PGA (and prices) vary by location

Our parent corporation -- Wisconsin Energy -- has several businesses, including some doing business as We Energies. Wisconsin Electric is one of those businesses, and Wisconsin Gas, which was acquired by Wisconsin Energy in 2000, is another. While every effort is made to take advantage of economies of scale, the tariffs (prices) for the two natural gas utilities remain independent. The two natural gas utilities are Wisconsin Electric Gas Operations and Wisconsin Gas LLC, each serving different geographical areas, each requiring their own pipeline contracts and each having its own natural gas receipt points and, consequently, different costs that distinguish their pricing. These differences extend to separate natural gas purchase portfolios that are reflected in the PGA. The PGA also is blended for the different months covered between a customer’s meter reading (referred to as meter reading cycle). This is why some We Energies customers have a different PGA than others – depending on their meter reading cycle and whether they are in the geographical area served by Wisconsin Electric Gas Operations or the one for Wisconsin Gas LLC.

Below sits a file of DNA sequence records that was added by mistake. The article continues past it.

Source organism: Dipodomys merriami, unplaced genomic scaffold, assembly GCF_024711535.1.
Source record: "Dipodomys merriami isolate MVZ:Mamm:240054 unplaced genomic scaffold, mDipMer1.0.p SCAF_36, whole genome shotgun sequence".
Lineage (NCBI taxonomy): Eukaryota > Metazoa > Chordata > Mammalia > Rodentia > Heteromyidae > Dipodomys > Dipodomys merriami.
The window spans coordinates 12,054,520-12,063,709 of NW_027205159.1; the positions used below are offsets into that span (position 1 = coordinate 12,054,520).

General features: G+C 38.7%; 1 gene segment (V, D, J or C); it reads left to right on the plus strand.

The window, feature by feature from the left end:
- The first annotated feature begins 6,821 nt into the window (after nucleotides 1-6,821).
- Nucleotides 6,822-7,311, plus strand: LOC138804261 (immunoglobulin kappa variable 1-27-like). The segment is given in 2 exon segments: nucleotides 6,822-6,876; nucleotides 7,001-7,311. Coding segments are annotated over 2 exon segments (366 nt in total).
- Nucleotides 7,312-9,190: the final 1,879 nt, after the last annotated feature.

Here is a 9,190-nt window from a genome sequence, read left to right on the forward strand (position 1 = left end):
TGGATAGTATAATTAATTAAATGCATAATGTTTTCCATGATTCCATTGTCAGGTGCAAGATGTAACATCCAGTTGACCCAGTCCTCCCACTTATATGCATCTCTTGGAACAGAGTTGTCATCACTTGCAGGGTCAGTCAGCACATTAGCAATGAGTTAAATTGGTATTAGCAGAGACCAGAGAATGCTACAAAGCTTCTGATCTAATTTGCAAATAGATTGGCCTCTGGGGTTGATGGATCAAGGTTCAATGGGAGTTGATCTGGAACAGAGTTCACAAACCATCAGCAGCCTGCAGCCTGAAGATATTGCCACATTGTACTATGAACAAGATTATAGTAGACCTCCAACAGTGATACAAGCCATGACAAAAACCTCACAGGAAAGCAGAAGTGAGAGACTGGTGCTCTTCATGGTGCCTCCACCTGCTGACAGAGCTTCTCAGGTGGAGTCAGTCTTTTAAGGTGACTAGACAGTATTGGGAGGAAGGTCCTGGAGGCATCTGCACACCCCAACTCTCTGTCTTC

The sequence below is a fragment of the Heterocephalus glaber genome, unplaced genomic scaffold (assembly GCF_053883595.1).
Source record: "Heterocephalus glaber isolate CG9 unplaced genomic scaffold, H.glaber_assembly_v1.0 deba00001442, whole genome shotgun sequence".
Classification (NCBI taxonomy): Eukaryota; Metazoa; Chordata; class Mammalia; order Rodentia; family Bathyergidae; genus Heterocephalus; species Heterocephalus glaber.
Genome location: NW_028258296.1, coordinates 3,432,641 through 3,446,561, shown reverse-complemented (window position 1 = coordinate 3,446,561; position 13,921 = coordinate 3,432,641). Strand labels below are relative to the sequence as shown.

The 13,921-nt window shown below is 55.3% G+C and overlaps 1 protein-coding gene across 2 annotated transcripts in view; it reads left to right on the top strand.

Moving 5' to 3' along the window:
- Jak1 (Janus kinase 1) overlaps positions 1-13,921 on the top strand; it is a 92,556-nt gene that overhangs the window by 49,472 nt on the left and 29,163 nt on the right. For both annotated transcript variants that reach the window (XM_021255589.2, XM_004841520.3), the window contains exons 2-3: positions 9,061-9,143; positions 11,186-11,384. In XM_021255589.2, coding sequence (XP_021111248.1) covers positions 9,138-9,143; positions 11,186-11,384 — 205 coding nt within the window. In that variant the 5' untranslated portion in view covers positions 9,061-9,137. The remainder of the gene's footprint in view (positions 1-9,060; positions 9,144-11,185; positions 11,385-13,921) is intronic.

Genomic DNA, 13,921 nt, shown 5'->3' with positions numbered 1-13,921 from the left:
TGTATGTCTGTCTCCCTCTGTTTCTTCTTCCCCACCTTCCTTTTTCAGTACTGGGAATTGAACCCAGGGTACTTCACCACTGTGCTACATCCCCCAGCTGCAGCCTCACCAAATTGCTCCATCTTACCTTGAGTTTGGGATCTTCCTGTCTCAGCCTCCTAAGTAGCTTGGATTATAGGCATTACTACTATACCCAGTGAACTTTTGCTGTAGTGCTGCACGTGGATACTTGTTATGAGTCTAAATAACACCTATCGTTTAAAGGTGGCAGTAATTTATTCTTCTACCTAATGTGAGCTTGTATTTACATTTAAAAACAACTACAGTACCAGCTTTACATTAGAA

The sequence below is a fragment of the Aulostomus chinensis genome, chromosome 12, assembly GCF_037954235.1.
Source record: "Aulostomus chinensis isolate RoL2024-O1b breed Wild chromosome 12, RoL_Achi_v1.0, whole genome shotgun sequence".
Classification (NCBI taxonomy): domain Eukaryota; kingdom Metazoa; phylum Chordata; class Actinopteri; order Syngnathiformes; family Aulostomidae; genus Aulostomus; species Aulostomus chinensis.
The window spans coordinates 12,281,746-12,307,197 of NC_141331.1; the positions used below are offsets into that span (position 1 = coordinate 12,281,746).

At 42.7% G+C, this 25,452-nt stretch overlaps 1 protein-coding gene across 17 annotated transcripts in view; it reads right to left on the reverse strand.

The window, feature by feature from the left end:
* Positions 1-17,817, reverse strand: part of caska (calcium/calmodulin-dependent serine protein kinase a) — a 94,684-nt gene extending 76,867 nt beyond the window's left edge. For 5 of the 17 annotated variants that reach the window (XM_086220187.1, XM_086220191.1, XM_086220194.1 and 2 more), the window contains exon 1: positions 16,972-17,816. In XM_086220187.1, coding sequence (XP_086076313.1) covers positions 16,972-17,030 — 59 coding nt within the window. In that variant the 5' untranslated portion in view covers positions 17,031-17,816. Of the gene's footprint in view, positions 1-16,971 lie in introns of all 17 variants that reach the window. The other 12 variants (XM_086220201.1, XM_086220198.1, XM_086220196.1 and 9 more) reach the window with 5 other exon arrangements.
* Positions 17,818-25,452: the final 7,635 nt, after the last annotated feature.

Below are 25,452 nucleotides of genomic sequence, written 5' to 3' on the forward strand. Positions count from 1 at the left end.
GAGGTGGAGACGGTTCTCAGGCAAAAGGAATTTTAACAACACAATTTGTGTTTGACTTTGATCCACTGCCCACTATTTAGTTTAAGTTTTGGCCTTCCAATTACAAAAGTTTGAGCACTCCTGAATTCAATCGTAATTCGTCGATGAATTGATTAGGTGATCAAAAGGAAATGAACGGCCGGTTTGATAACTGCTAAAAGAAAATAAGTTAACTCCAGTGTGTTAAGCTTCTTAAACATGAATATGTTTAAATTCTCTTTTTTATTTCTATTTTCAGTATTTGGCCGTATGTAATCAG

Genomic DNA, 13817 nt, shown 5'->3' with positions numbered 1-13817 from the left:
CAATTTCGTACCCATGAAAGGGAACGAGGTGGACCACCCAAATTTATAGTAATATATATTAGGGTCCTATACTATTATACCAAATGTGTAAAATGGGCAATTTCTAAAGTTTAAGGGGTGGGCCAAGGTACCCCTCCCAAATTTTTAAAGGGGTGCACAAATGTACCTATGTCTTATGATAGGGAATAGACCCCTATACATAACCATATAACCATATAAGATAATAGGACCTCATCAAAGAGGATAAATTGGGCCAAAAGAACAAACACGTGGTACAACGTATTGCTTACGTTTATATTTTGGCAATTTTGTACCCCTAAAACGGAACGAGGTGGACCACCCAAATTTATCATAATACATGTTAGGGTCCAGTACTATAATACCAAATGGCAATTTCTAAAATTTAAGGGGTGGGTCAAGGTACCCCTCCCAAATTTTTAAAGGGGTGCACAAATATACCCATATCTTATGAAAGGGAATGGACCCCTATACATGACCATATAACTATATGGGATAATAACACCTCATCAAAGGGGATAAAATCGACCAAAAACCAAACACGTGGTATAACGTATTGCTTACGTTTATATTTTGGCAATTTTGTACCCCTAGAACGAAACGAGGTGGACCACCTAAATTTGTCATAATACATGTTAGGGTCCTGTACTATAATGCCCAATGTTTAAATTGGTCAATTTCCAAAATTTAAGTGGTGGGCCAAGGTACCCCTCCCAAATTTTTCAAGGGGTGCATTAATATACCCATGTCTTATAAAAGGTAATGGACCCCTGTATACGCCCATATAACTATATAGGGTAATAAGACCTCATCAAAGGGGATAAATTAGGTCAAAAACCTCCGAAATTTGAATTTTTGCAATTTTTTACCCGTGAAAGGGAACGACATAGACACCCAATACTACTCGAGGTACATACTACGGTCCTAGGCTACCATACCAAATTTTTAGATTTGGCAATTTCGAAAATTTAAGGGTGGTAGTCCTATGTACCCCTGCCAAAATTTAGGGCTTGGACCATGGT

10 comments:

William Nicholson said...

The PGA on this last months bill was completely ridiculous. For January it was 0.059. For February it was 0.148. For March it is extreme. It is 0.603. This is not a prudent purchase. Our heat usage goes way down and our bill go up by a lot ?

Judy said...

I agree completely! and I wonder where you live. Out here in western Waukesha County, my bill today reflects a PGA of $.656360/therms. You're 5 cents a therm cheaper. There is something very fishy and dishonest here. What can we do about it, I wonder?

Welcome to my little world said...

Agree! The PGA this month is ridiculous!

Badgerfan68 said...

Yes I got my bill today and noted the ridiculous increase in the PGA. It quadrupled from the last bill. I used less therms and the average temperature was about 10 degrees warmer than February. No reason I should be paying over $20 more for gas. It's a rigged game folks.

Energy is one of the reasons this economy is so stinking stagnant. And this just adds to our angst.

James Brown said...

You would think WE Energies would have a rainy day fund & plan for abnormally cold winters.
And too bad WE couldn't have postponed the record profits paid toward their CEOs & instead use those profits to cushion PGA costs....but no, those costs always get passed on to their customers.